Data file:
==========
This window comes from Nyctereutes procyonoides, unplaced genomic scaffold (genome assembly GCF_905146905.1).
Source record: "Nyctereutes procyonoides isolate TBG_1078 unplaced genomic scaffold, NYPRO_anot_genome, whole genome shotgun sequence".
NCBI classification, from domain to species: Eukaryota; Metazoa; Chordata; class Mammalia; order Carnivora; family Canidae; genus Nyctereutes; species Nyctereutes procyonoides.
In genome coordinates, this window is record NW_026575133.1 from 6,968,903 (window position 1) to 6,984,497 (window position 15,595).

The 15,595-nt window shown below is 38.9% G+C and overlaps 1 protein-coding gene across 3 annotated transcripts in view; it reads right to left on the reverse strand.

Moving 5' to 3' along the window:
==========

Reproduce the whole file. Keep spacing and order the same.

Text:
This window comes from Nyctereutes procyonoides, unplaced genomic scaffold (genome assembly GCF_905146905.1).
Source record: "Nyctereutes procyonoides isolate TBG_1078 unplaced genomic scaffold, NYPRO_anot_genome, whole genome shotgun sequence".
NCBI classification, from domain to species: Eukaryota; Metazoa; Chordata; class Mammalia; order Carnivora; family Canidae; genus Nyctereutes; species Nyctereutes procyonoides.
In genome coordinates, this window is record NW_026575133.1 from 6,968,903 (window position 1) to 6,984,497 (window position 15,595).

The 15,595-nt window shown below is 38.9% G+C and overlaps 1 protein-coding gene across 3 annotated transcripts in view; it reads right to left on the reverse strand.

Moving 5' to 3' along the window: